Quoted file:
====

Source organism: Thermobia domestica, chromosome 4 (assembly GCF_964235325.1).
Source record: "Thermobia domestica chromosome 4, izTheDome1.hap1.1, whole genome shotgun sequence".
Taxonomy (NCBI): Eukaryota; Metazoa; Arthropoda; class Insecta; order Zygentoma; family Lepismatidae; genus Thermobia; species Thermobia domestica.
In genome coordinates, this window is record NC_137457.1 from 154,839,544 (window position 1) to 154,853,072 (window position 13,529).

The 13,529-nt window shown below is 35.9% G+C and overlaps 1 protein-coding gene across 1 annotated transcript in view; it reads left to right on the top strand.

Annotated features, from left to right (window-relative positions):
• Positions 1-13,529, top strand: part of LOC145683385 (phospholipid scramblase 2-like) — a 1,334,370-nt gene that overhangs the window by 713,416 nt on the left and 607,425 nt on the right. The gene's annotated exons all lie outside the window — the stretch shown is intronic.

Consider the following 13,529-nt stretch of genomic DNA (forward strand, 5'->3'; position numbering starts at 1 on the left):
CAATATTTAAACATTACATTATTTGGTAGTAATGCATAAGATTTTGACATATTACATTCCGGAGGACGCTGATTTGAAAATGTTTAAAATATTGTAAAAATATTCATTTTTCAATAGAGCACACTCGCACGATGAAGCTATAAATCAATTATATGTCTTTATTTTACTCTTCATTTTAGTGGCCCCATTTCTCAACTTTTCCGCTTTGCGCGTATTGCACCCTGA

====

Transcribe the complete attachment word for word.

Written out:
Source organism: Thermobia domestica, chromosome 4 (assembly GCF_964235325.1).
Source record: "Thermobia domestica chromosome 4, izTheDome1.hap1.1, whole genome shotgun sequence".
Taxonomy (NCBI): Eukaryota; Metazoa; Arthropoda; class Insecta; order Zygentoma; family Lepismatidae; genus Thermobia; species Thermobia domestica.
In genome coordinates, this window is record NC_137457.1 from 154,839,544 (window position 1) to 154,853,072 (window position 13,529).

The 13,529-nt window shown below is 35.9% G+C and overlaps 1 protein-coding gene across 1 annotated transcript in view; it reads left to right on the top strand.

Annotated features, from left to right (window-relative positions):
• Positions 1-13,529, top strand: part of LOC145683385 (phospholipid scramblase 2-like) — a 1,334,370-nt gene that overhangs the window by 713,416 nt on the left and 607,425 nt on the right. The gene's annotated exons all lie outside the window — the stretch shown is intronic.

Consider the following 13,529-nt stretch of genomic DNA (forward strand, 5'->3'; position numbering starts at 1 on the left):
CAATATTTAAACATTACATTATTTGGTAGTAATGCATAAGATTTTGACATATTACATTCCGGAGGACGCTGATTTGAAAATGTTTAAAATATTGTAAAAATATTCATTTTTCAATAGAGCACACTCGCACGATGAAGCTATAAATCAATTATATGTCTTTATTTTACTCTTCATTTTAGTGGCCCCATTTCTCAACTTTTCCGCTTTGCGCGTATTGCACCCTGA